His Majesty with Gen. A. Bennani, Prince Royal Rashid, Crown Prince Hassan and Princess Royal Khadija (Picture Maghreb Arabe Press)I would like to turn next to the Royal speech. The following is not a comment on what have been said, but rather, the starting point of my proof. The speech has been wonderfully clear about the strategy. His Majesty underlined four main areas upon which He pressed government and officials to focus on."La nécessité de veiller à ce que l'Etat, sous Notre conduite, assume le rôle stratégique qui lui revient dans la détermination des options fondamentales de la nation, la réalisation des grands chantiers structurants, l'impulsion, l'organisation et l'encouragement de l'initiative privée et de l'ouverture économique maîtrisée."The state referred to is not government work. It has been long admitted -and accepted de facto- that the essential government work is not carried out by the elected government of M. Abass El Fassi, but by a dense network of agencies, foundations, autonomous authorities, all of which are partially free of Parliament and Governmental check, effectively under the King's supervision, who appoints their heads by Dahir. That of course, is a matter of institutional policy, upon which I shan't go through. We need a constitutional reform that should seek People empowerment, period."Quant au deuxième pilier, il consiste en la consolidation de l'édifice démocratique. A cet égard, Nous n'avons cessé d'oeuvrer au raffermissement de l'Etat de droit et à la mise en oeuvre de réformes profondes en matière juridique et institutionnelle, ainsi que dans le domaine de la protection des droits de l'homme."It is true sizeable progress has been made on this decade. The IER (Instance d'Equite et de Reconciliation) was without precedent in the MENA region. And even though their recommendations are yet to be fully implemented, there is a great deal of progress to be achieved. Oddly enough, it looks as though this comes as a belated answer to the stern report Amnesty International on the Police-state excesses Morocco lived the last few years, mainly on Press-State showdown and against Sahrawis activists. In any case, the progress made during the last 10 years is step by step squared ans squashed by a growing authoritarian policy."le troisième pilier constitue une nécessité impérieuse. Il s'agit, en l'occurrence, de placer le citoyen au coeur de l'opération de développement, comme Nous l'avons concrètement démontré à travers l'Initiative Nationale pour le Développement Humain qui a permis d'enregistrer, sur une période de cinq années, des résultats tangibles dans le combat contre la pauvreté, l'exclusion et la marginalisation."The early HCP data, as well as that of INDH office do no necessarily validate the idea deadlines were met on poverty struggle. I took a leaf of the HCP Social Indicators. For instance, between 1998 and 2007, child poverty (Children aged below 18) fell from 20.8% to 11,3%. Thanks to the good work carried out by local charities, as well as the INDH funding. This figure, 11.3% remains, by international standards, quite high. When compared to our MENA neighbours, like Egypt (9%), things are not all that good. The trouble is, it is not enough to make progress,it has to be in line with what other developing countries are doing, and in this case, we can't claim much credit when everyone does better, can we?Overall poverty with Urban/Rural breakdowns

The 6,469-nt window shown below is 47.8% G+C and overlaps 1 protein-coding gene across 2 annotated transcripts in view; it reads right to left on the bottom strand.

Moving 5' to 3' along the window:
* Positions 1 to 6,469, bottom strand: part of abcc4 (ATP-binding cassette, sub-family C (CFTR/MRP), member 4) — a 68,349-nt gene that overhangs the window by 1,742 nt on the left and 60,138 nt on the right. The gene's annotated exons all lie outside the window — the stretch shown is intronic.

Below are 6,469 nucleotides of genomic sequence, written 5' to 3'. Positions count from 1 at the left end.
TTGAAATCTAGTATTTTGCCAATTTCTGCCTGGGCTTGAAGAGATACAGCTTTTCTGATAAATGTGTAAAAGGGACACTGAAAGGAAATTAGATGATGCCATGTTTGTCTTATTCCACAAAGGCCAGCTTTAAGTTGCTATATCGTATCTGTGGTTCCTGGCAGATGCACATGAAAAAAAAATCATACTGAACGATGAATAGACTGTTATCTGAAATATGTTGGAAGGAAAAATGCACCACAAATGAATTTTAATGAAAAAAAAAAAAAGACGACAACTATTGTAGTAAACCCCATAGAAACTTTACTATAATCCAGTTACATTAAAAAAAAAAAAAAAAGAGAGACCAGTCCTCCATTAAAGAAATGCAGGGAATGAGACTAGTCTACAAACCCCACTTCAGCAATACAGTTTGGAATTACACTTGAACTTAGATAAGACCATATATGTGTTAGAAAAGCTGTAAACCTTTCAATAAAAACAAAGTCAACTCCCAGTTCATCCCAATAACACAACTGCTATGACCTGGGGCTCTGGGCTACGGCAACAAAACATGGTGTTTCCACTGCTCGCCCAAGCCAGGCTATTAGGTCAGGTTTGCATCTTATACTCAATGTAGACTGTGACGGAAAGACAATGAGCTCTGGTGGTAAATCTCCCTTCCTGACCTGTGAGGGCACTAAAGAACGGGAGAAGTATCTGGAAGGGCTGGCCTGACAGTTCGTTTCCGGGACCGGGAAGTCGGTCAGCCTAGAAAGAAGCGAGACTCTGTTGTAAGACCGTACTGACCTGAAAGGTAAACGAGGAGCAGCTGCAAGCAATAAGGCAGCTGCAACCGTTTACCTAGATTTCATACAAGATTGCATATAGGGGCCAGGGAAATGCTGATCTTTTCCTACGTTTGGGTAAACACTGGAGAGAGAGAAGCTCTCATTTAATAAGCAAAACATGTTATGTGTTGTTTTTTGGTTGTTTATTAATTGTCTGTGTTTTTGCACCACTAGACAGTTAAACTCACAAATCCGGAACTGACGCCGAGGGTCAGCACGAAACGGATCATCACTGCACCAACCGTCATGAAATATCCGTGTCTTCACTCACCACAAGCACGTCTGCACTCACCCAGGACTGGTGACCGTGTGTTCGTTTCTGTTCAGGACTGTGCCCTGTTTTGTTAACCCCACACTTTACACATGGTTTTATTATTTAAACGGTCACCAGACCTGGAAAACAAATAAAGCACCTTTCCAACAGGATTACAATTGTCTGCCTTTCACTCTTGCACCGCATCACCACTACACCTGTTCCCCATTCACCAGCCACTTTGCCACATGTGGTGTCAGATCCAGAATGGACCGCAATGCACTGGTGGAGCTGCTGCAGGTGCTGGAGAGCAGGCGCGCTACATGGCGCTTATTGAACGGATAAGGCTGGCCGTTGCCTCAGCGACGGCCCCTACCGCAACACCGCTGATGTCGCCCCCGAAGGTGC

In the same document, data indicates that poverty was cut down in a much larger proportion in the rural areas: “Le taux de pauvreté relative a connu entre 1998 et 2007, une baisse substantielle passant de 16,2% à 9,0% à l’échelle nationale (recul de 7,2 points). Par milieu de résidence, cette baisse est plus prononcée en milieu rural (de 24,1% à 14,5%) qu’en milieu urbain (de 9,5% à 4,8%).” Ok, good news. However, if the overall poverty abated, it is mainly due to the fact that most of it is of rural source. For instance, the 1998 figure points out that rural poverty makes up for 68%. In 2007, it went up to 70%. It is obvious that because rural poverty went down in absolute terms, overall poverty should do the same, but on a relatively smaller scale. The core question remains: what actually happened so that rural poverty was brought down? Is it because of the INDH effect?